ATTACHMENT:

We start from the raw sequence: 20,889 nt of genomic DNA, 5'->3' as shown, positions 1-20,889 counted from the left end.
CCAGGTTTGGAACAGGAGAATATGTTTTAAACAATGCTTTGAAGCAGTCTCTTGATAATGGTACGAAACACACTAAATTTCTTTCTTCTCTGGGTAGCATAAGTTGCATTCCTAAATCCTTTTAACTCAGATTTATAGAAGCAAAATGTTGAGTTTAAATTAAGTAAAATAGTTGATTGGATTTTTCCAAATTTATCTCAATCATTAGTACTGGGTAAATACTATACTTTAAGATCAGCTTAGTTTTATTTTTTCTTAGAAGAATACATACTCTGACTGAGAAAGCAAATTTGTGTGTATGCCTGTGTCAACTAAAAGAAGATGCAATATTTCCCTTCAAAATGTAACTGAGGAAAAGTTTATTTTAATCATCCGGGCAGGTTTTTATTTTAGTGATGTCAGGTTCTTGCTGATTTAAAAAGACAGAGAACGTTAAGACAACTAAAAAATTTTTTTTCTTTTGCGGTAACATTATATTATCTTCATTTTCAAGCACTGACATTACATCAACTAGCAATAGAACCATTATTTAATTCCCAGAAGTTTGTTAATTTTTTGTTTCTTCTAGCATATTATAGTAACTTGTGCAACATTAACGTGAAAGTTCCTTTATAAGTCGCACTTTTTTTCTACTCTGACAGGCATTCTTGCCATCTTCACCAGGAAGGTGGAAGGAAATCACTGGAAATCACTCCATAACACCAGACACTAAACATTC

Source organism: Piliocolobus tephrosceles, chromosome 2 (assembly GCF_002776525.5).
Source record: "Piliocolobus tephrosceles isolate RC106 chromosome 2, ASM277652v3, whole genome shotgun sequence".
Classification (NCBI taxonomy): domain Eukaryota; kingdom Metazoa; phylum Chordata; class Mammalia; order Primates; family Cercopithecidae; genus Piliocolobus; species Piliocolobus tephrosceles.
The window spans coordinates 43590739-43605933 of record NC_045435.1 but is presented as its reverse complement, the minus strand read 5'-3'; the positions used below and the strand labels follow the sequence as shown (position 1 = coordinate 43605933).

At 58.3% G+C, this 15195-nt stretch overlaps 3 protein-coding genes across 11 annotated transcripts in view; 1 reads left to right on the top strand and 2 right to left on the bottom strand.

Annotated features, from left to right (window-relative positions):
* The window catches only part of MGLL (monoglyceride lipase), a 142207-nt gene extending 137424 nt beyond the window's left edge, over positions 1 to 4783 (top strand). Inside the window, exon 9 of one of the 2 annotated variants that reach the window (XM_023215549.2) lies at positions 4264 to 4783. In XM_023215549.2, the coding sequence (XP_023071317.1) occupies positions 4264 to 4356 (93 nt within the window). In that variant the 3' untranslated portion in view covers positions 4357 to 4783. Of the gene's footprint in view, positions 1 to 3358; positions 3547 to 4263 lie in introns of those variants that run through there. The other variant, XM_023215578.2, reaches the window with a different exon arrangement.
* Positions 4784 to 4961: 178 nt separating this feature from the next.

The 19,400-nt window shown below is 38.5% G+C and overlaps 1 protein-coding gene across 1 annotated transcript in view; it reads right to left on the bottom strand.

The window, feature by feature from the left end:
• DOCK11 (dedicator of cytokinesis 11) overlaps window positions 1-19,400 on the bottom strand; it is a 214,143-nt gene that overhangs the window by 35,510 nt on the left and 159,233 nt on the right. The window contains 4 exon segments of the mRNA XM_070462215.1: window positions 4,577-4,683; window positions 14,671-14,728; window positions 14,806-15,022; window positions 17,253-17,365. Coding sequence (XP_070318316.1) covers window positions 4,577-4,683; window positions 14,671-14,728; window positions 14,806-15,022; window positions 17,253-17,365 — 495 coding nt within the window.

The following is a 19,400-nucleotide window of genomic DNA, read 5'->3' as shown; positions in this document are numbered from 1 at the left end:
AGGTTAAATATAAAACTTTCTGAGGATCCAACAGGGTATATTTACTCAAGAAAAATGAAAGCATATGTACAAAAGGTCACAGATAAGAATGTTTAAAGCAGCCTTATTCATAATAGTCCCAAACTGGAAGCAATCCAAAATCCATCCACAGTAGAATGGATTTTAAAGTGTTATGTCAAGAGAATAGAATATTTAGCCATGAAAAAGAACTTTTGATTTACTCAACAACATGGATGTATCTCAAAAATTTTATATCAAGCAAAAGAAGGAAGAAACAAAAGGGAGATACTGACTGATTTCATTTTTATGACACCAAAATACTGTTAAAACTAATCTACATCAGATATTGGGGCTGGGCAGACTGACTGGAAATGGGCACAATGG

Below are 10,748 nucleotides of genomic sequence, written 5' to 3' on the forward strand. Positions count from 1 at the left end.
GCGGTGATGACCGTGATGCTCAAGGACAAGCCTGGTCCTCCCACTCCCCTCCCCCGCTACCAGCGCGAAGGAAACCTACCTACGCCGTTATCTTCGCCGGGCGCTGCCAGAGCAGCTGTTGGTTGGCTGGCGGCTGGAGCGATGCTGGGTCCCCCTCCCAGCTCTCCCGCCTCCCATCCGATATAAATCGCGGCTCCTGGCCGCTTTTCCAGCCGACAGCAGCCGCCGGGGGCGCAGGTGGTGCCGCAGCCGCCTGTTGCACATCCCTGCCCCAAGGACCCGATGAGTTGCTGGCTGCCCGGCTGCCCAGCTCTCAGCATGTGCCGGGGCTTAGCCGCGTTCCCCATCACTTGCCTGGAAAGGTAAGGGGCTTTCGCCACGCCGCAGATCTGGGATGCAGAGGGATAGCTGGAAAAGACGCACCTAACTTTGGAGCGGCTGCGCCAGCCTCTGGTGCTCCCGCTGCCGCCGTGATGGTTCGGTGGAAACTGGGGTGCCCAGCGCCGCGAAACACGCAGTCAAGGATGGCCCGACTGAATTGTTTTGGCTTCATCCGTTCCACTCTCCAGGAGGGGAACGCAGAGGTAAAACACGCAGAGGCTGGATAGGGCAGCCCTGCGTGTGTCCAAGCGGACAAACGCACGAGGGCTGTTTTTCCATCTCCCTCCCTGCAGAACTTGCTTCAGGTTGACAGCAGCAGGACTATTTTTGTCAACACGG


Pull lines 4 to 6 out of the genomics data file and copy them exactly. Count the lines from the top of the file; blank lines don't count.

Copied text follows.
Source record: "Piliocolobus tephrosceles isolate RC106 chromosome 2, ASM277652v3, whole genome shotgun sequence".
Classification (NCBI taxonomy): domain Eukaryota; kingdom Metazoa; phylum Chordata; class Mammalia; order Primates; family Cercopithecidae; genus Piliocolobus; species Piliocolobus tephrosceles.
The window spans coordinates 43590739-43605933 of record NC_045435.1 but is presented as its reverse complement, the minus strand read 5'-3'; the positions used below and the strand labels follow the sequence as shown (position 1 = coordinate 43605933).